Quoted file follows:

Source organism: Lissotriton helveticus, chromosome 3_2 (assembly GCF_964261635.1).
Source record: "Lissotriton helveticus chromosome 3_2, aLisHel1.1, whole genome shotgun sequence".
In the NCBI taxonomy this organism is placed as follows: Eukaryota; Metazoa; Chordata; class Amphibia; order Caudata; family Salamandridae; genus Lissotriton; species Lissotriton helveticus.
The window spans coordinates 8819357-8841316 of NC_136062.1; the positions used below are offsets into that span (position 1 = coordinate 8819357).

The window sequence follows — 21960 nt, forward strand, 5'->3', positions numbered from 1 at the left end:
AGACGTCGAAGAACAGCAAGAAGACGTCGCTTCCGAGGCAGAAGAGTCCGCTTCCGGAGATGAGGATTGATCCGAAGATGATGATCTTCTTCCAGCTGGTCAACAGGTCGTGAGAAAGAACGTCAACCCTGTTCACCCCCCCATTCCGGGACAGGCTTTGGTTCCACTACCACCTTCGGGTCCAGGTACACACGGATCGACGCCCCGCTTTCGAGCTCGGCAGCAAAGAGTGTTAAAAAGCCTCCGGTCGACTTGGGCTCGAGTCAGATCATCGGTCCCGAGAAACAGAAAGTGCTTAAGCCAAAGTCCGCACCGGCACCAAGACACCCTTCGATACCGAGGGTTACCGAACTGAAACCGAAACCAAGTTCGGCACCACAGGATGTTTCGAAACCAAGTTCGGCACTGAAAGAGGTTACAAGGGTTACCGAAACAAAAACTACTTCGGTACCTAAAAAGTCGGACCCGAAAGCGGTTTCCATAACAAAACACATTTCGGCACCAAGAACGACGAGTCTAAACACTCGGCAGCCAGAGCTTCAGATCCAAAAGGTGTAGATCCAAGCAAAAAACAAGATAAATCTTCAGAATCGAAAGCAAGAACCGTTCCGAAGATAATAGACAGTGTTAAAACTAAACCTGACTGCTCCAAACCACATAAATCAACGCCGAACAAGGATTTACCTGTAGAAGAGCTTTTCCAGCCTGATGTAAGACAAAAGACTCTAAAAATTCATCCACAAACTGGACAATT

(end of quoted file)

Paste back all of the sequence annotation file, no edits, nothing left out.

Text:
Source organism: Lissotriton helveticus, chromosome 3_2 (assembly GCF_964261635.1).
Source record: "Lissotriton helveticus chromosome 3_2, aLisHel1.1, whole genome shotgun sequence".
In the NCBI taxonomy this organism is placed as follows: Eukaryota; Metazoa; Chordata; class Amphibia; order Caudata; family Salamandridae; genus Lissotriton; species Lissotriton helveticus.
The window spans coordinates 8819357-8841316 of NC_136062.1; the positions used below are offsets into that span (position 1 = coordinate 8819357).

The window sequence follows — 21960 nt, forward strand, 5'->3', positions numbered from 1 at the left end:
AGACGTCGAAGAACAGCAAGAAGACGTCGCTTCCGAGGCAGAAGAGTCCGCTTCCGGAGATGAGGATTGATCCGAAGATGATGATCTTCTTCCAGCTGGTCAACAGGTCGTGAGAAAGAACGTCAACCCTGTTCACCCCCCCATTCCGGGACAGGCTTTGGTTCCACTACCACCTTCGGGTCCAGGTACACACGGATCGACGCCCCGCTTTCGAGCTCGGCAGCAAAGAGTGTTAAAAAGCCTCCGGTCGACTTGGGCTCGAGTCAGATCATCGGTCCCGAGAAACAGAAAGTGCTTAAGCCAAAGTCCGCACCGGCACCAAGACACCCTTCGATACCGAGGGTTACCGAACTGAAACCGAAACCAAGTTCGGCACCACAGGATGTTTCGAAACCAAGTTCGGCACTGAAAGAGGTTACAAGGGTTACCGAAACAAAAACTACTTCGGTACCTAAAAAGTCGGACCCGAAAGCGGTTTCCATAACAAAACACATTTCGGCACCAAGAACGACGAGTCTAAACACTCGGCAGCCAGAGCTTCAGATCCAAAAGGTGTAGATCCAAGCAAAAAACAAGATAAATCTTCAGAATCGAAAGCAAGAACCGTTCCGAAGATAATAGACAGTGTTAAAACTAAACCTGACTGCTCCAAACCACATAAATCAACGCCGAACAAGGATTTACCTGTAGAAGAGCTTTTCCAGCCTGATGTAAGACAAAAGACTCTAAAAATTCATCCACAAACTGGACAATT